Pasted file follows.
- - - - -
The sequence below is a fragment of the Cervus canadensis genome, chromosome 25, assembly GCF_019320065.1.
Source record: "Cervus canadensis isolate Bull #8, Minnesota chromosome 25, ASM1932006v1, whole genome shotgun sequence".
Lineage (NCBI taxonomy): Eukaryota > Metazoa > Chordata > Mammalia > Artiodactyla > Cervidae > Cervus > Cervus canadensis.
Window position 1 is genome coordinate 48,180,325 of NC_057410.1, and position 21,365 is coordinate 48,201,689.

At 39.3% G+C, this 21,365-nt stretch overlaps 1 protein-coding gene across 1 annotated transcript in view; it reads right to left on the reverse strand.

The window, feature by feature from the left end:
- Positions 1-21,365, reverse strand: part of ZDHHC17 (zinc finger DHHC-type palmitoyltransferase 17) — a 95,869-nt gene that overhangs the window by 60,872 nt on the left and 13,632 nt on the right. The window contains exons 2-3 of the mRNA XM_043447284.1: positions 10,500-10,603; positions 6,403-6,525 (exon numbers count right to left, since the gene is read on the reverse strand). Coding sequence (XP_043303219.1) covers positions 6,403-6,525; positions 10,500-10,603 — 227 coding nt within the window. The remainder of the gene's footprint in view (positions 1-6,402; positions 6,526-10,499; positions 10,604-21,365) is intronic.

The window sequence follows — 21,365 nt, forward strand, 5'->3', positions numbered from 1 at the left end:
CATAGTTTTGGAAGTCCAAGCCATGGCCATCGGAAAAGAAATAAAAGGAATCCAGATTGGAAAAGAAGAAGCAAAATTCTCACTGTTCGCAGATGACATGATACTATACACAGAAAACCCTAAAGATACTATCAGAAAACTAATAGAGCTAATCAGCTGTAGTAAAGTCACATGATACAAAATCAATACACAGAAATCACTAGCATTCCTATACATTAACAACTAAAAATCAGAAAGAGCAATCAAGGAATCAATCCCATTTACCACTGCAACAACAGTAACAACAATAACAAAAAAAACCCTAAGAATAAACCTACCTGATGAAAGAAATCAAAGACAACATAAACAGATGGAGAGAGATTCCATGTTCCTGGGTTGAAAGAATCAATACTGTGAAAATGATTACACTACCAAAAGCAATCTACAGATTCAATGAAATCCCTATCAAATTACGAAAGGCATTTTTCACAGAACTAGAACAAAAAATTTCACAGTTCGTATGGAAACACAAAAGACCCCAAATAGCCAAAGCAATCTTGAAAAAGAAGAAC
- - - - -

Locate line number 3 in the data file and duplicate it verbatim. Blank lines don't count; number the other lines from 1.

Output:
Lineage (NCBI taxonomy): Eukaryota > Metazoa > Chordata > Mammalia > Artiodactyla > Cervidae > Cervus > Cervus canadensis.